“No,” Livingstone replies. “It was a trade-off, he didn’t know what to do. I think it would have been too hard to see your son win a World Cup. I don’t know what he would have done if we lost that final, but … fortunately that all turned out well.

“It’s a very proud moment to give back for years and years of driving up and down the M6 ​​three times a week three or four times a week while I was still in school and university. I owe a lot to Mum and Dad and I think tomorrow will probably be more about them than me.”

Even within the support, there was the odd moment his father couldn’t hide that Livingstone’s career seemed to take him away from this moment.

“Dad has always said he wants me to play Test Cricket. Even when I’ve had conversations with him and thought I probably wouldn’t get that chance again, you could always tell by his face that he was pretty disappointed about that.”

The closest he came before was a tour of New Zealand in 2018, during which he was a non-playing team member. That followed his most prolific first-class season for Lancashire, with two centuries in 805 runs at an average of 42.36, following an England Lions winter in which he scored two hundred against Sri Lanka A in the same match. -ball experience is very different between then and now, he now considers himself better equipped for the vagaries of Test cricket.

“I guess I don’t really have the red-ball cricket behind me of what I did then, but I certainly didn’t have the experience then of what I do now. The situations and challenges that will arise, I’m sure I will all seen before.

“It doesn’t matter what color the ball is, what format of cricket you play. There are always challenges you have to face. I’m sure this week will be no different. It’s the part that excites me, the different challenges that could occur in five days of cricket rather than 20 overs cricket.”

No doubt the big hits will draw attention. Stokes went so far as to declare earlier this week that Livingstone will attempt to clear the media center on the Rawalpindi compound. But it’s his part-time bowling, of leg spin and off spin, that puts him ahead of Surrey’s Will Jacks as third spinner, behind Jack Leach and Joe Root. It has long been a useful selling point for Livingstone in clubs and country. Now Stokes hopes it will have the same effect in getting layoffs almost out of quiet game passages.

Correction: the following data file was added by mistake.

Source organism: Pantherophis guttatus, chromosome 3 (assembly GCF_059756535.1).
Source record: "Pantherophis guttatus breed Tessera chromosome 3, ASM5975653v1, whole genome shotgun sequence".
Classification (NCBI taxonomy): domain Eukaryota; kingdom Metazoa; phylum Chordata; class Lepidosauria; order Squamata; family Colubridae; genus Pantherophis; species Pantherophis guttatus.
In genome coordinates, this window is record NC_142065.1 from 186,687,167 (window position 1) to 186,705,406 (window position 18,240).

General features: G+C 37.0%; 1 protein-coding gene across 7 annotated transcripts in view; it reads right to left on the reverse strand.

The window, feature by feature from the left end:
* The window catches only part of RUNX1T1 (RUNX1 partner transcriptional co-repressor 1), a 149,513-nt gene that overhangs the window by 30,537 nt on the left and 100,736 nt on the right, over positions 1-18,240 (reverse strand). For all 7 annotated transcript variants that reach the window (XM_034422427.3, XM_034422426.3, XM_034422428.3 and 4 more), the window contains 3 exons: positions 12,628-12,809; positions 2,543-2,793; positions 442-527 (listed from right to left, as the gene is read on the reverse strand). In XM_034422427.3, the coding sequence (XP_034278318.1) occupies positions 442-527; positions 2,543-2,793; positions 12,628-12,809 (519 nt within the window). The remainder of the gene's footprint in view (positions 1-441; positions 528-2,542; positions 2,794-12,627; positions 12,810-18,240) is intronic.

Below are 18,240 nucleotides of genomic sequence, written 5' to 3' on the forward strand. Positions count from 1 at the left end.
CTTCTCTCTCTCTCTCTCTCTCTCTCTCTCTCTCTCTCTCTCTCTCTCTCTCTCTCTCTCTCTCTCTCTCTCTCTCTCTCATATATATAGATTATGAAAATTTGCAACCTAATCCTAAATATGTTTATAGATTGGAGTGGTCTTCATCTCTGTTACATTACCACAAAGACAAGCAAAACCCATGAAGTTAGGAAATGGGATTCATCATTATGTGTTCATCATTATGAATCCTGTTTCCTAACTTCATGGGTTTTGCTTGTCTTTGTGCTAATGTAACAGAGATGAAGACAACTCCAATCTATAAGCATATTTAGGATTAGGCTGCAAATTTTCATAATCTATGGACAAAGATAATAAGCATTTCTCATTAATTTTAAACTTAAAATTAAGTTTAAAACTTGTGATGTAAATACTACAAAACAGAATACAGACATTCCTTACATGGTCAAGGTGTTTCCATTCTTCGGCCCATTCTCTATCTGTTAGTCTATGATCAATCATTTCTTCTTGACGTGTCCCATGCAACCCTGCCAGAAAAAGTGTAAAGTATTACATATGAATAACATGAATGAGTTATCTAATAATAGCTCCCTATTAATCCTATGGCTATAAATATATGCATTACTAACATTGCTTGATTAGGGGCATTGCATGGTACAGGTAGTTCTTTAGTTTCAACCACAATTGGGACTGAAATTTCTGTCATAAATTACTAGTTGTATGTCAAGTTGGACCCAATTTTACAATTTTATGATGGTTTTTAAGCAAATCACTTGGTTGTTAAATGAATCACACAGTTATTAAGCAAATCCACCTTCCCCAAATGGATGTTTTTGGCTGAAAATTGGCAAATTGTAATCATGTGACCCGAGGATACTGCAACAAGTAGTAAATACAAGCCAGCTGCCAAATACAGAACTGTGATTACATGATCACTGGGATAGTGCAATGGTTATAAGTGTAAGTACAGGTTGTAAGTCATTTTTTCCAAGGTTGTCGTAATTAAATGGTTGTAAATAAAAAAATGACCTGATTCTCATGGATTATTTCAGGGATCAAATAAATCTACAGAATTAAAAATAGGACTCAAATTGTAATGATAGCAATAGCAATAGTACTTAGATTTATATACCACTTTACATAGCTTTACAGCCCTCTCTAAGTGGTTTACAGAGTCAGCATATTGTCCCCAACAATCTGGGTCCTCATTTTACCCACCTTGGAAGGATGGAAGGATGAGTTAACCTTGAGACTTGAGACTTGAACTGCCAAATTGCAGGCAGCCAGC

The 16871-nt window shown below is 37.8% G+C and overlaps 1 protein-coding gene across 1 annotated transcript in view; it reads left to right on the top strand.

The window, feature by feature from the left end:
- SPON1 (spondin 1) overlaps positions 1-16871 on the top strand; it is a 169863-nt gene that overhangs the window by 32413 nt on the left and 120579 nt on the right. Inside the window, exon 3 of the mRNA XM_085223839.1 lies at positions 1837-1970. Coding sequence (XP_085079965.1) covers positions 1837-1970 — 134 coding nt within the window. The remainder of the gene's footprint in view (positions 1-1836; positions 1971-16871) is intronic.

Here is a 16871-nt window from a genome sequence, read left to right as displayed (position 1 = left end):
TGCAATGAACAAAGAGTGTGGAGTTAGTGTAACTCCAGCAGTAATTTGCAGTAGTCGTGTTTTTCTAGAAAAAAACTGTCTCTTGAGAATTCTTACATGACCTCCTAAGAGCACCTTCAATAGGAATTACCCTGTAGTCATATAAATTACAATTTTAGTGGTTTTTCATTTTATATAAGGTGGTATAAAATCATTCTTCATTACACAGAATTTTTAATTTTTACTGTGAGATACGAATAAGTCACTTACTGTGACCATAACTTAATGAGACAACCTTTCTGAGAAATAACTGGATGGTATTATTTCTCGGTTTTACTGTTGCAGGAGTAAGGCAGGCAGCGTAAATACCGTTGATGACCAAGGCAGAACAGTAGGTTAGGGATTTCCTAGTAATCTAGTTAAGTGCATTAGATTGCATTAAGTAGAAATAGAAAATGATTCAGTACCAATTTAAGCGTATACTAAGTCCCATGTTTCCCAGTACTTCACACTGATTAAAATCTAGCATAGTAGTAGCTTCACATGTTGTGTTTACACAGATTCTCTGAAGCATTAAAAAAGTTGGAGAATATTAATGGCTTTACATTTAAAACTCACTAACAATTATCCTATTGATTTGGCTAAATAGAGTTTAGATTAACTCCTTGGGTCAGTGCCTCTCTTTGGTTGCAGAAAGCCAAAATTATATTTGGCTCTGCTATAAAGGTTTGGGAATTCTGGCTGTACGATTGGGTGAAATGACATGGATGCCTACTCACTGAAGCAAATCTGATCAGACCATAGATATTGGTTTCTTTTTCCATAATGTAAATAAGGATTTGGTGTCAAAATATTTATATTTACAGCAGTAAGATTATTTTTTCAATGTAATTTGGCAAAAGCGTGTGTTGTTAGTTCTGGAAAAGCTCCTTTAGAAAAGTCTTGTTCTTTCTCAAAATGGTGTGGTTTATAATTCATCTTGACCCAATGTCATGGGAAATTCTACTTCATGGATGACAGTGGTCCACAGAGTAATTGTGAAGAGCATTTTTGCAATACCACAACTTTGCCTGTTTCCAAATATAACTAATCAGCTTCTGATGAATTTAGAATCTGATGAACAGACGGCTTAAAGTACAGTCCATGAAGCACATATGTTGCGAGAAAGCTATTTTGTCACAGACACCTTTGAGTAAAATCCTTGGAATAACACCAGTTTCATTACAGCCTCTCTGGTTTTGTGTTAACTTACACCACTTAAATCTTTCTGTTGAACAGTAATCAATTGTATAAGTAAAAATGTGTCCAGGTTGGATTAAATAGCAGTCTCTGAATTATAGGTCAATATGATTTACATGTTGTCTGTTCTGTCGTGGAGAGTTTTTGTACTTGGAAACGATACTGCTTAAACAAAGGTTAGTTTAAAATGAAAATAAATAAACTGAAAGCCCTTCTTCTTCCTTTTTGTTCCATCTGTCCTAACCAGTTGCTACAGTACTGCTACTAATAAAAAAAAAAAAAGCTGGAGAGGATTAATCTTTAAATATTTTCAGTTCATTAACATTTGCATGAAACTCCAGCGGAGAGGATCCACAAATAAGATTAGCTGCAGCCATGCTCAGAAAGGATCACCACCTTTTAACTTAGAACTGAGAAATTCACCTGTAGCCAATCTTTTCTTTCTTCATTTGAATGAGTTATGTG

“Having the skills to do different things has made me very picky about Baz and Ben,” he brags matter-of-factly. “I’ll see what we need, what fits best at that particular moment. It doesn’t always mean turning the ball away from the bat: there can be rough outside a southpaw’s stump that you can use to leg- spin in it so be open minded and make sure I can use those skills to my advantage and ultimately try to impress England by winning a test.

Whether the bowling translates to longest format is all part of a larger conversation about whether Livingstone translates to longest format. Given how vague the predictions have been regarding the conditions for the next three tests, this may just be a selection for the here and now.

Anyway, a cricketer who has long been a glorious fantasy as a Test cricketer will soon become a reality. And there is perhaps no better setting for this to happen than in a group that encourages participants and observers to dream big.

“The last few days, in the environment, it has been very different from the previous test team I was in,” Livingstone recalls. “The messages are very simple, very clear and I think the way I play my cricket will probably fit perfectly with the way Baz and Stokesy want to play their cricket. I’m just really excited about what’s to come.”

Just like the rest of us.

Vithushan Ehantharajah is an associate editor at ESPNcricinfo

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Merry C. Vega is a highly respected and accomplished news author. She began her career as a journalist, covering local news for a small-town newspaper. She quickly gained a reputation for her thorough reporting and ability to uncover the truth.